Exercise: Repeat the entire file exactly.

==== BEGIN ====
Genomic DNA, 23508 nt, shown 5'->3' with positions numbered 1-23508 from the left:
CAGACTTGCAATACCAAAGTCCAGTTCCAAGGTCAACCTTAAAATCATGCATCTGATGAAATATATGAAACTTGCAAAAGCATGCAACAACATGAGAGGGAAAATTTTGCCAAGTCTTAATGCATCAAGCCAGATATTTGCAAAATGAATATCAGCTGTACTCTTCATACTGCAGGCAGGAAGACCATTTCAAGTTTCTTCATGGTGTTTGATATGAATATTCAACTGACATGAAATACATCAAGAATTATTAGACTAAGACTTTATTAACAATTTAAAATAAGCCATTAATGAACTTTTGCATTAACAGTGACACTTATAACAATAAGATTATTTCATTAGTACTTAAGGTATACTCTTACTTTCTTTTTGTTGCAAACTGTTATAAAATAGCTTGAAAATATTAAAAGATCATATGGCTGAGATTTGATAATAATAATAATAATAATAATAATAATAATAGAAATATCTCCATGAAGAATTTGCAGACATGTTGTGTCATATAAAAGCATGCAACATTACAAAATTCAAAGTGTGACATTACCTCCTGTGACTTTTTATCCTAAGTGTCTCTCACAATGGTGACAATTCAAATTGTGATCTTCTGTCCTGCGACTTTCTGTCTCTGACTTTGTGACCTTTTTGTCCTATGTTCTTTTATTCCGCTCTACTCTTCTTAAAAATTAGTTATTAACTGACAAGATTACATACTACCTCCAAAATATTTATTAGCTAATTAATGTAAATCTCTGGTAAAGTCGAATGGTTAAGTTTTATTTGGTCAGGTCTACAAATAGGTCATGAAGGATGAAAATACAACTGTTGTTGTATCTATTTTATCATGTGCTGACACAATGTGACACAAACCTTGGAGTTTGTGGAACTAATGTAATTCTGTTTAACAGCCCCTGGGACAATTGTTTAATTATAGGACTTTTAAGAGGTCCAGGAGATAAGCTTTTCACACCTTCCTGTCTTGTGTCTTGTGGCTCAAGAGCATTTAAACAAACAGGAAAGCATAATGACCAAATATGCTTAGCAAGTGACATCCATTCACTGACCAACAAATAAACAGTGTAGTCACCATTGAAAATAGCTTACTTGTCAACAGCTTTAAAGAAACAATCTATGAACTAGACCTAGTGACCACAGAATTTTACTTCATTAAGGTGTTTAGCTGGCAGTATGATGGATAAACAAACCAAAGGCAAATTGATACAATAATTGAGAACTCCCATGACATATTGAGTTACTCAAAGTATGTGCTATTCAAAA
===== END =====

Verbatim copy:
Genomic DNA, 23508 nt, shown 5'->3' with positions numbered 1-23508 from the left:
CAGACTTGCAATACCAAAGTCCAGTTCCAAGGTCAACCTTAAAATCATGCATCTGATGAAATATATGAAACTTGCAAAAGCATGCAACAACATGAGAGGGAAAATTTTGCCAAGTCTTAATGCATCAAGCCAGATATTTGCAAAATGAATATCAGCTGTACTCTTCATACTGCAGGCAGGAAGACCATTTCAAGTTTCTTCATGGTGTTTGATATGAATATTCAACTGACATGAAATACATCAAGAATTATTAGACTAAGACTTTATTAACAATTTAAAATAAGCCATTAATGAACTTTTGCATTAACAGTGACACTTATAACAATAAGATTATTTCATTAGTACTTAAGGTATACTCTTACTTTCTTTTTGTTGCAAACTGTTATAAAATAGCTTGAAAATATTAAAAGATCATATGGCTGAGATTTGATAATAATAATAATAATAATAATAATAATAATAGAAATATCTCCATGAAGAATTTGCAGACATGTTGTGTCATATAAAAGCATGCAACATTACAAAATTCAAAGTGTGACATTACCTCCTGTGACTTTTTATCCTAAGTGTCTCTCACAATGGTGACAATTCAAATTGTGATCTTCTGTCCTGCGACTTTCTGTCTCTGACTTTGTGACCTTTTTGTCCTATGTTCTTTTATTCCGCTCTACTCTTCTTAAAAATTAGTTATTAACTGACAAGATTACATACTACCTCCAAAATATTTATTAGCTAATTAATGTAAATCTCTGGTAAAGTCGAATGGTTAAGTTTTATTTGGTCAGGTCTACAAATAGGTCATGAAGGATGAAAATACAACTGTTGTTGTATCTATTTTATCATGTGCTGACACAATGTGACACAAACCTTGGAGTTTGTGGAACTAATGTAATTCTGTTTAACAGCCCCTGGGACAATTGTTTAATTATAGGACTTTTAAGAGGTCCAGGAGATAAGCTTTTCACACCTTCCTGTCTTGTGTCTTGTGGCTCAAGAGCATTTAAACAAACAGGAAAGCATAATGACCAAATATGCTTAGCAAGTGACATCCATTCACTGACCAACAAATAAACAGTGTAGTCACCATTGAAAATAGCTTACTTGTCAACAGCTTTAAAGAAACAATCTATGAACTAGACCTAGTGACCACAGAATTTTACTTCATTAAGGTGTTTAGCTGGCAGTATGATGGATAAACAAACCAAAGGCAAATTGATACAATAATTGAGAACTCCCATGACATATTGAGTTACTCAAAGTATGTGCTATTCAAAA